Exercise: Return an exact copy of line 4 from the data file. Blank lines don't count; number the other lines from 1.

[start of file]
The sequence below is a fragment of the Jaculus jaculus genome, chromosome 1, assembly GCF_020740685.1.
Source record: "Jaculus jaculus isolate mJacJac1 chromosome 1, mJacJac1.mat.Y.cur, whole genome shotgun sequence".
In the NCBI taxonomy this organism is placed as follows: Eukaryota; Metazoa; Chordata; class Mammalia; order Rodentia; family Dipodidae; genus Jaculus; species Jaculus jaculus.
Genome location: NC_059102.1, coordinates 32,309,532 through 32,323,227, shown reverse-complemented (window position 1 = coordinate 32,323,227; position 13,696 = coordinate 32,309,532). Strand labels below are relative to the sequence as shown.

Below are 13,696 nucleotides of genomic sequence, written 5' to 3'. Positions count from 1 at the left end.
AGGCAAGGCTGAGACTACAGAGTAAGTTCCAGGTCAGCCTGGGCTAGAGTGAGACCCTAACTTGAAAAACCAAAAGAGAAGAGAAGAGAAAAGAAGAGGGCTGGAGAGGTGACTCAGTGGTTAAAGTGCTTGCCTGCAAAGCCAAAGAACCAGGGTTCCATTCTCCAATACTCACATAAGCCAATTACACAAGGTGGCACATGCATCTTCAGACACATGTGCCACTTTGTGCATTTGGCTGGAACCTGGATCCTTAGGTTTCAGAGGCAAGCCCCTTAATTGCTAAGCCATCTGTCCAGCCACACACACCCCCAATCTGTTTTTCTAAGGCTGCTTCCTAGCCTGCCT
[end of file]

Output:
Genome location: NC_059102.1, coordinates 32,309,532 through 32,323,227, shown reverse-complemented (window position 1 = coordinate 32,323,227; position 13,696 = coordinate 32,309,532). Strand labels below are relative to the sequence as shown.